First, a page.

And sure, life can be full of bigotry for the sake of bigotry, and there are plenty of comics, novels, and TV shows that highlight that. But in the real world, conflict is more complicated. Each side will always have its own justifications for its beliefs, which is why it’s important to analyze our feelings often to make sure we aren’t perpetuating harmful ideas.
Dragon Curse shows that it’s okay to recognize our own failures and shortcomings, while making a promise to do better in the future. Viktor, the Elf, and Mal, the Dragon, start out hating each other because of their own perceptions of the past, but throughout their journey, they reveal to each other the truth about what really took place, and all the complications behind it. I want Viktor and Mal to illustrate not only to the world of Dragon Curse, but to my readers, too, that the best way to solve problems is to try to understand each other.
Alex: Exactly. The curse was created by one elf who saw it necessary to protect humanity, but he failed to consider the deadly ramifications it would cause for the dragons. And now, his own kingdom is labeled the enemy of dragonkind. Mal does have a point: from the dragons’ perspective, the elves cursed them and then left them to die. And I think the elves have some reflecting to do if they truly want to create peace moving forward.
TG: What are your favorite movies, TV shows, books, etc.? Anything that inspired Dragon Curse?
Hannah: I have so many favorites, it’s hard to choose! I grew up reading and watching all the mainstream fantasy genre stories, like Harry Potter, Lord of the Rings, etc. But my favorite book series is Eragon, of course. I mean, it’s an epic story about DRAGONS! So that series has been dear to me ever since I was a child. As for comics, we love The Adventure Zone podcast and graphic novels by the McElroy Family.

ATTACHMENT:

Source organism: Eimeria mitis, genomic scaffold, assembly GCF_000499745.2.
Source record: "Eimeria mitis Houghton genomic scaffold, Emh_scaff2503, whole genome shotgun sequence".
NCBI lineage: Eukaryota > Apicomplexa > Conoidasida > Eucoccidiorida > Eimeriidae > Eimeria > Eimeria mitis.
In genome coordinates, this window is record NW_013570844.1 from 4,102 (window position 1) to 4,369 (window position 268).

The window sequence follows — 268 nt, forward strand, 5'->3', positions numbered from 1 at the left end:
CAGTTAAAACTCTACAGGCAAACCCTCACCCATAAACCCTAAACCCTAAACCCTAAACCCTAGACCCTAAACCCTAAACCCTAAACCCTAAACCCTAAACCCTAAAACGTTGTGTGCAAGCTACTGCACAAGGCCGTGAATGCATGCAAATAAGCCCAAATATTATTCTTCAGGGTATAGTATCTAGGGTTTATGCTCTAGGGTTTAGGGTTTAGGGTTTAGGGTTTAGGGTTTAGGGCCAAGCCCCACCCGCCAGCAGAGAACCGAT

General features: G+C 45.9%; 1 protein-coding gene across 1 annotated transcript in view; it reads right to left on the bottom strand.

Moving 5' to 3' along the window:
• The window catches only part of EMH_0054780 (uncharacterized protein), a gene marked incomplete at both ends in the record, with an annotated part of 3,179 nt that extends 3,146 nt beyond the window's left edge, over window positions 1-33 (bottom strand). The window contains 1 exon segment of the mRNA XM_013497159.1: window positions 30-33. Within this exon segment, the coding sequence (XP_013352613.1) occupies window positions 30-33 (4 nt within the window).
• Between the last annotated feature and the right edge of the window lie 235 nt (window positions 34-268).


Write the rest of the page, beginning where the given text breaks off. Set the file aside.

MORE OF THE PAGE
I think The Adventure Zone inspired Dragon Curse in a major way, in terms of its sense of humor and world building. We love how diverse and inclusive the world of The Adventure Zone is, and I wanted Dragon Curse to have a similar vibe. While there is conflict in Dragon Curse, none of it has anything to do with sexual orientation or gender identity. My characters are diverse, but they will never suffer hardships because of it. That’s how the world should be!
Also, a good bit of our sense of humor comes from the McElroy Family’s shenanigans. They’re just hilarious.
Alex: Yeah, definitely. BUT! We can’t mention our sense of humor without bringing up The Office. Hannah and I are that couple who has watched The Office 1,000 times and could recite every episode from memory.
On the more fantastical subject, I love the same things Hannah mentioned, but some of my favorite fantasy narratives come from video games. I’m a huge fan of Skyrim and The Witcher. I like how The Witcher contains down to earth fantasy themes that you don’t often see in other realms of the genre, and it’s complex in terms of what is good and evil, kind of like we were talking about in Dragon Curse.
TG: Besides Dragon Curse, are you two working or planning on anything else?
Hannah: Although I’d love to start writing fantasy novels someday, currently, I’m just focused on Dragon Curse. But Alex on the other hand…
Alex: Oh, yes! I’m working on a graphic novel right now! It’s a sci-fi fantasy story that encapsulates another topic that Hannah and I value the importance of: mental health and coping with anxiety. It’s currently called The Rogue’s Gallery, so keep an eye out for it! As for when it will be done…I have no idea.
Webcomics that Hannah Recommends:
Comics that Alex Recommends:
For more great webcomic recommendations, check out our Wednesday Webcomics archives! You can also find more about Black creators and their works on The Geekiary here (Note: Alex J. Vincent is Black).
Author: Brahidaliz Martinez
Brahidaliz (pronounced Bra-da-leez) is a 2019 graduate of American University’s MFA in creative writing program. They’re a submissions editor for Uncanny Magazine. Their various areas of interest include intersectionality in apocalyptic and disaster films, Artificial Intelligence, writing for animation, YA SFF, and LGBTQ+ representation in children’s media.
Location: DC Metro area